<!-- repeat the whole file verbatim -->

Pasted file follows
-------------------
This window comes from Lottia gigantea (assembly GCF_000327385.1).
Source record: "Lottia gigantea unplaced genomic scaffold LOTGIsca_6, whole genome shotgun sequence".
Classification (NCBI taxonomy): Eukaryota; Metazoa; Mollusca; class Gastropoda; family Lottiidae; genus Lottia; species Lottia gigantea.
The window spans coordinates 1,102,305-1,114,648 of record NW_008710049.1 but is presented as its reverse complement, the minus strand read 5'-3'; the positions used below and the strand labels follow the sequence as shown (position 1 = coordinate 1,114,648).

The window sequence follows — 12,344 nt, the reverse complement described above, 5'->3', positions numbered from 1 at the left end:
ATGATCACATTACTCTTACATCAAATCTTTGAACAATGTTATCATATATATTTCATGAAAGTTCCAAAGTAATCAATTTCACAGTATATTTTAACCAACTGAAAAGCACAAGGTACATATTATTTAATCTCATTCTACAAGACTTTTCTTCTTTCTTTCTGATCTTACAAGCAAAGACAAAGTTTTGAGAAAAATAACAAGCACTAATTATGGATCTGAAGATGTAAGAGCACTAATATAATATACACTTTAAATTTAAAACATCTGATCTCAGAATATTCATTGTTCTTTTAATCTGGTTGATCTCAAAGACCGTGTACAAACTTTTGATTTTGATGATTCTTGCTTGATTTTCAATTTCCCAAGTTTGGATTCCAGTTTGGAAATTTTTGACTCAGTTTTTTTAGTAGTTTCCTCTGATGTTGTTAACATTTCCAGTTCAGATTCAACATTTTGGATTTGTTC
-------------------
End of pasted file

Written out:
This window comes from Lottia gigantea (assembly GCF_000327385.1).
Source record: "Lottia gigantea unplaced genomic scaffold LOTGIsca_6, whole genome shotgun sequence".
Classification (NCBI taxonomy): Eukaryota; Metazoa; Mollusca; class Gastropoda; family Lottiidae; genus Lottia; species Lottia gigantea.
The window spans coordinates 1,102,305-1,114,648 of record NW_008710049.1 but is presented as its reverse complement, the minus strand read 5'-3'; the positions used below and the strand labels follow the sequence as shown (position 1 = coordinate 1,114,648).

The window sequence follows — 12,344 nt, the reverse complement described above, 5'->3', positions numbered from 1 at the left end:
ATGATCACATTACTCTTACATCAAATCTTTGAACAATGTTATCATATATATTTCATGAAAGTTCCAAAGTAATCAATTTCACAGTATATTTTAACCAACTGAAAAGCACAAGGTACATATTATTTAATCTCATTCTACAAGACTTTTCTTCTTTCTTTCTGATCTTACAAGCAAAGACAAAGTTTTGAGAAAAATAACAAGCACTAATTATGGATCTGAAGATGTAAGAGCACTAATATAATATACACTTTAAATTTAAAACATCTGATCTCAGAATATTCATTGTTCTTTTAATCTGGTTGATCTCAAAGACCGTGTACAAACTTTTGATTTTGATGATTCTTGCTTGATTTTCAATTTCCCAAGTTTGGATTCCAGTTTGGAAATTTTTGACTCAGTTTTTTTAGTAGTTTCCTCTGATGTTGTTAACATTTCCAGTTCAGATTCAACATTTTGGATTTGTTC